Reasons for Granting a Discharge of Arrears
In family law, arrears are the amount one party owes the other in the form of child or spousal support. The non-custodial parent pays this support to the parent with the child. Sometimes arrears can accumulate so much that the payer is unable to make these payments. Granting a discharge of arrears means that the payer is released from paying child or spousal support. It is very difficult to convince a family court to discharge arrears, though it is possible. Certain factors can cause a judge to grant a discharge of arrears.
A person may be discharged of arrears temporarily; this is known as abatement. Under abatement, the payer still has the obligation to pay any debt he owes in the form of child or spousal support. During this temporary discharge, the amount of arrears continues to accumulate, but the payer does not have to pay it at that time. Temporary discharge of arrears is granted if the payer loses his job or source of income, and is looking for another job. Upon obtaining another source of income or employment, the payer resumes making payments on the arrears.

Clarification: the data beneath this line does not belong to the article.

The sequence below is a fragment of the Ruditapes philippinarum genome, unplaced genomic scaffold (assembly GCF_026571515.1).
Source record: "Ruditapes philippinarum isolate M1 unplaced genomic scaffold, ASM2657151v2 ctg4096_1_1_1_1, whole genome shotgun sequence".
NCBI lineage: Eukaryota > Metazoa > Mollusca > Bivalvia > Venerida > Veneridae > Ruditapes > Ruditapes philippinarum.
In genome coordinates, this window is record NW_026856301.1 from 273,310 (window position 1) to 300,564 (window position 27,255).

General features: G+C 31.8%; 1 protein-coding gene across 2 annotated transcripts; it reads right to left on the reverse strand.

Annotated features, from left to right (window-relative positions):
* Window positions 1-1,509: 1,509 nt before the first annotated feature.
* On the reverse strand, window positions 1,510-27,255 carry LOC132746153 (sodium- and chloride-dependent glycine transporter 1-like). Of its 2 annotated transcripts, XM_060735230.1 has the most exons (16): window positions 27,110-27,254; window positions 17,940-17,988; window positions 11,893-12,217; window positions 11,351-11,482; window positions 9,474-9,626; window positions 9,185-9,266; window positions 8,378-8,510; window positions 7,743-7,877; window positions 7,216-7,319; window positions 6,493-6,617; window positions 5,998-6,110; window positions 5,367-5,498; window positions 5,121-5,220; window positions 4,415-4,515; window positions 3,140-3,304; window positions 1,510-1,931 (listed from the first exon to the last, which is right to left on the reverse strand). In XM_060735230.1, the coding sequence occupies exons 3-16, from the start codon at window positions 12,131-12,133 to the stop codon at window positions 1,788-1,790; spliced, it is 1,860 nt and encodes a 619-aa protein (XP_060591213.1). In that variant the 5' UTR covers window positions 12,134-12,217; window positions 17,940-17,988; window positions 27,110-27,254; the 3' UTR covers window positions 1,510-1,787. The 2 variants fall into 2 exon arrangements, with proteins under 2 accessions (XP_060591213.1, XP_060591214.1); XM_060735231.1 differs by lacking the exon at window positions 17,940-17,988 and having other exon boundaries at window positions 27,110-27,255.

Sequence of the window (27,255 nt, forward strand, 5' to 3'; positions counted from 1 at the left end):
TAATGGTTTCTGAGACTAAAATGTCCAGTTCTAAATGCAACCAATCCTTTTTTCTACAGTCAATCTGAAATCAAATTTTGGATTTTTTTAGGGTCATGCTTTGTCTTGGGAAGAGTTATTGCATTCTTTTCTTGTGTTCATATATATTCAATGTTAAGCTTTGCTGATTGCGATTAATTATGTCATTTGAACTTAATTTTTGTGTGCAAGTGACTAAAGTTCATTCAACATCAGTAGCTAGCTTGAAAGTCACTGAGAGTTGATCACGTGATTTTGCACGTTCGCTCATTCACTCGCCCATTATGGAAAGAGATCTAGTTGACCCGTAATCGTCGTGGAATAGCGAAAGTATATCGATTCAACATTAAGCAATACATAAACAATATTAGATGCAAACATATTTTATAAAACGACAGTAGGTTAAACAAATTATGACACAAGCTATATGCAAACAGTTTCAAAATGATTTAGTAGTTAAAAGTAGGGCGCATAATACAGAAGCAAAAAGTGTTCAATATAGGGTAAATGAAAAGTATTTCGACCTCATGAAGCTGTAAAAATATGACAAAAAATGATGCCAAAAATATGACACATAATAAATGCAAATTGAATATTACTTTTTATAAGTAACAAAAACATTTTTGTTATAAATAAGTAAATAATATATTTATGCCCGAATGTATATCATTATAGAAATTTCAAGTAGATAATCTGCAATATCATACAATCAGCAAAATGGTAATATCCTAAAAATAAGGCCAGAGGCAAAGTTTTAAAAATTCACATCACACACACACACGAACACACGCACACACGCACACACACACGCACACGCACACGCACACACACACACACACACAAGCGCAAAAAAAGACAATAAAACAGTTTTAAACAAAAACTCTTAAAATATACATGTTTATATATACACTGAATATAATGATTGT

2 Not Able to Pay
A discharge of arrears may be granted if a court finds that the payer is completely unable to pay arrears now and in the future. This may be due to a very bad financial situation, where it would not make sense to expect the payer to complete his arrears. The payer has to provide financial evidence such as tax returns and liabilities to prove his irredeemable financial condition. The court may also consider factors such as his previous efforts to pay arrears, and whether he has been a good father to his child.
3 Substantial Change
Substantial change is the dominant factor that may warrant a discharge of arrears. Substantial change in circumstances has to be clearly demonstrated in a court for a judge to discharge the arrears. Substantial changes in circumstances may include a cessation of dependency, when a child or a spouse no longer requires the support. Cessation of dependency may occur if the child is above 18 years and financially stable.
A payer who becomes disabled and is depending on Social Security income for his welfare may be discharged from paying arrears. This may be on a temporary basis until the disability is healed and the payer has the capacity to resume paying the arrears. Prolonged or extended disability that has no sign of improvement may also qualify a payer for discharge of arrears.